This Just In

Paul Chinn, San Francisco Chronicle

On March 2, the Barry Bonds trial will begin, and a jury will decide if he lied under oath about using steroids. But the trial really isn't about Bonds—most of us decided long ago what to think of the home run king. No, this trial is about federal agent Jeff Novitzky (above, left), who has spent seven years and millions of dollars dragging Bonds to court. It's also about whether we want the government policing sports.

Until September 2003, Novitzky was an anonymous IRS special agent working drug and fraud crimes in Silicon Valley. Then his investigation into BALCO blew the lid off steroids. Soon he had the backing of Congress, President Bush—who included steroids in a State of the Union—and the U.S. attorney general, who announced the BALCO indictment on national TV. That's a lot of clout for an IRS agent. Maybe too much.

That's certainly how it looked in 2004 when Novitzky raided Comprehensive Drug Testing, the nation's largest sports-drug testing company. What happened on that day is complicated but boils down to this: Novitzky walked into CDT with 11 armed agents and a search warrant for the confidential test results of 10 baseball players with ties to BALCO. Hours later, he walked out with more than 4,000 medical files, including those of every major league baseball player, a bunch of NFL and NHL pros, and workers from three businesses. Maybe one that employs you.

Three federal judges reviewed the raid. One asked, incredulously, if the Fourth Amendment had been repealed. Another, Susan Illston, who has presided over the BALCO trials, called Novitzky's actions a "callous disregard" for constitutional rights. All three instructed him to return the records. Instead, Novitzky kept the evidence, reviewed the results and received clearance from an appeals court to pursue 103 MLB players who, those records revealed, had tested positive for steroids. (That investigation is pending another appeals court decision, expected this fall.)

An IRS watchdog unit has found cause to question the agent's methods too. One of Novitzky's handpicked subordinates said his boss talked openly about cashing in on the BALCO investigation with a book deal. Novitzky told the watchdogs he had spoken of a deal, but only in jest, admitting his words "might have been misconstrued." He was also asked about leaks in his investigation, the most damning of which was a record of his interrogation of BALCO founder Victor Conte. In it, Novitzky wrote that Conte admitted to giving Bonds steroids. Conte denied the report, but the story all but convicted Bonds in the court of public opinion long before he could be tried in a court of law. Novitzky denied he was the source of any leaks.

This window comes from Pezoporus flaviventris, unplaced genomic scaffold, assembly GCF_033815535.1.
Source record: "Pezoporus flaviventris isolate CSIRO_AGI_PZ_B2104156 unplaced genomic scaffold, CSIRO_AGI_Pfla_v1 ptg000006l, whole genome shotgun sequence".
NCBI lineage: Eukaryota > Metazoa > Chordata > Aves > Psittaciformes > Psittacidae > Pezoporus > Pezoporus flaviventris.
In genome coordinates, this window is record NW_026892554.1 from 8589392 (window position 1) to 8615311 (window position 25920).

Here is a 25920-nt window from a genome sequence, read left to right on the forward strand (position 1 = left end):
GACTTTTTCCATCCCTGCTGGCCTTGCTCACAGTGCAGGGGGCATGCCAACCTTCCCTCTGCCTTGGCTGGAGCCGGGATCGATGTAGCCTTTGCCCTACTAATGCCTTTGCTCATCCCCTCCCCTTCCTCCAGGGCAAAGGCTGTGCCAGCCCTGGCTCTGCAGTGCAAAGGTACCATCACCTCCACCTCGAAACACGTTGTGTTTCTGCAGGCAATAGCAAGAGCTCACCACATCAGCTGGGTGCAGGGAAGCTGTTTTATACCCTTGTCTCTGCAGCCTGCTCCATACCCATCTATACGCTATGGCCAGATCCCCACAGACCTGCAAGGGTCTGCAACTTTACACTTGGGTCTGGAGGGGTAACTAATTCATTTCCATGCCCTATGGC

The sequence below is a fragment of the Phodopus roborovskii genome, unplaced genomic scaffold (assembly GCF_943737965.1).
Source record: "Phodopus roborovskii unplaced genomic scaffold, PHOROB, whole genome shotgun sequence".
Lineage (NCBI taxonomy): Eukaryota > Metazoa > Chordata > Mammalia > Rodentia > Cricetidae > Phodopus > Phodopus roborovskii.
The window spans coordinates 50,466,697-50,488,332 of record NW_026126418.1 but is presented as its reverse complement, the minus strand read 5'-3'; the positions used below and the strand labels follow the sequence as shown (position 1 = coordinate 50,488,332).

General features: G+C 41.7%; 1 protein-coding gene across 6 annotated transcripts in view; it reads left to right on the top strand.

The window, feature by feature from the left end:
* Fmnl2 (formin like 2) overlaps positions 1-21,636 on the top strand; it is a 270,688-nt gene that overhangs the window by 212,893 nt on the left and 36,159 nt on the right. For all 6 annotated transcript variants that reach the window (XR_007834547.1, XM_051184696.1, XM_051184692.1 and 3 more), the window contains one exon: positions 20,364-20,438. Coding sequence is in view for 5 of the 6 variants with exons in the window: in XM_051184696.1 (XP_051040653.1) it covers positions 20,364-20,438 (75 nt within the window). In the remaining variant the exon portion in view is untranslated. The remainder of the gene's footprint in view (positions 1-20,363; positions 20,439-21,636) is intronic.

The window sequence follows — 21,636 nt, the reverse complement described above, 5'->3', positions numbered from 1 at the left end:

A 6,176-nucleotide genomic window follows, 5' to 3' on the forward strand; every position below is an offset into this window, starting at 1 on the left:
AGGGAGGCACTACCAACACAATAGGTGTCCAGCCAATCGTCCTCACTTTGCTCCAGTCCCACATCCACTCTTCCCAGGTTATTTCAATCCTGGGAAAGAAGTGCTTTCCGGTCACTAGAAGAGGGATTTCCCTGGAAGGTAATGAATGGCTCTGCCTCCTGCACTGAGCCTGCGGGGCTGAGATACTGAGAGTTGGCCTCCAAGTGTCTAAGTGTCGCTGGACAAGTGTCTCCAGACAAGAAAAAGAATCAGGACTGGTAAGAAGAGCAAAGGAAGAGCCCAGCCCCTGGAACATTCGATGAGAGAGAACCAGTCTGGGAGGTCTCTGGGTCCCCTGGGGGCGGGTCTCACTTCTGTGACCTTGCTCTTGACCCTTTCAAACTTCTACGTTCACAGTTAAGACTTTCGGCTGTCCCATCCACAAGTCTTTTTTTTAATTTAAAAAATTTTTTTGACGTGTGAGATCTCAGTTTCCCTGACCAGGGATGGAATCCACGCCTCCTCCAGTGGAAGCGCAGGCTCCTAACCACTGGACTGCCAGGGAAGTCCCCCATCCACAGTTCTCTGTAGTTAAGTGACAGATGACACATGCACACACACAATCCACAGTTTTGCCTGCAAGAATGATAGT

Then there was the missing evidence: $600 of the $63,920 confiscated in the raid on the home of Greg Anderson, Bonds' former trainer. Novitzky couldn't account for the missing cash, but a 150-page report from the IRS watchdogs cleared him of any wrongdoing in regard to the money and other accusations. Nevertheless, former high-ranking Justice Department officials say the missing evidence could blow Novitzky's credibility in the Bonds perjury trial.

That's the thing about running a very high-profile, very expensive federal investigation: You're supposed to be both careful and judicious with your power. On too many occasions over the past seven years, the man leading the government's steroids probe was neither. Case in point: After Anderson served three months in jail for dealing steroids and money laundering, Novitzky and the feds put him back in for 13 more for refusing to testify against Bonds. They also waited three years to return $41,420 of the seized $63,920, violating Anderson's plea agreement. And most recently, they opened tax investigations on his wife and mother-in-law, neither of whom has anything to do with Bonds, to force the trainer to testify.

No matter what you think of Novitzky's tactics, he has changed the landscape. Keeping sports clean was once a confidential matter, overseen by scientists with test tubes. Novitzky has ushered in an era of stiffer laws in which the feds run point; in which suspect athletes now face armed raids and tapped phone lines; in which Congress pours millions of dollars into the U.S. Anti-Doping Agency, a quasi-governmental outfit that uses aggressive tactics to go after amateurs it suspects of using steroids.

Now the Novitzky era reaches a climax with the March 2 trial. Whatever the verdict, Bonds' reputation has been ruined. And since U.S. attorney general Eric Holder and President Obama have said leagues—not governments—should police steroids, Novitzky's crusade will likely end. And that leaves a question for the rest of us to ask: Was it really worth it?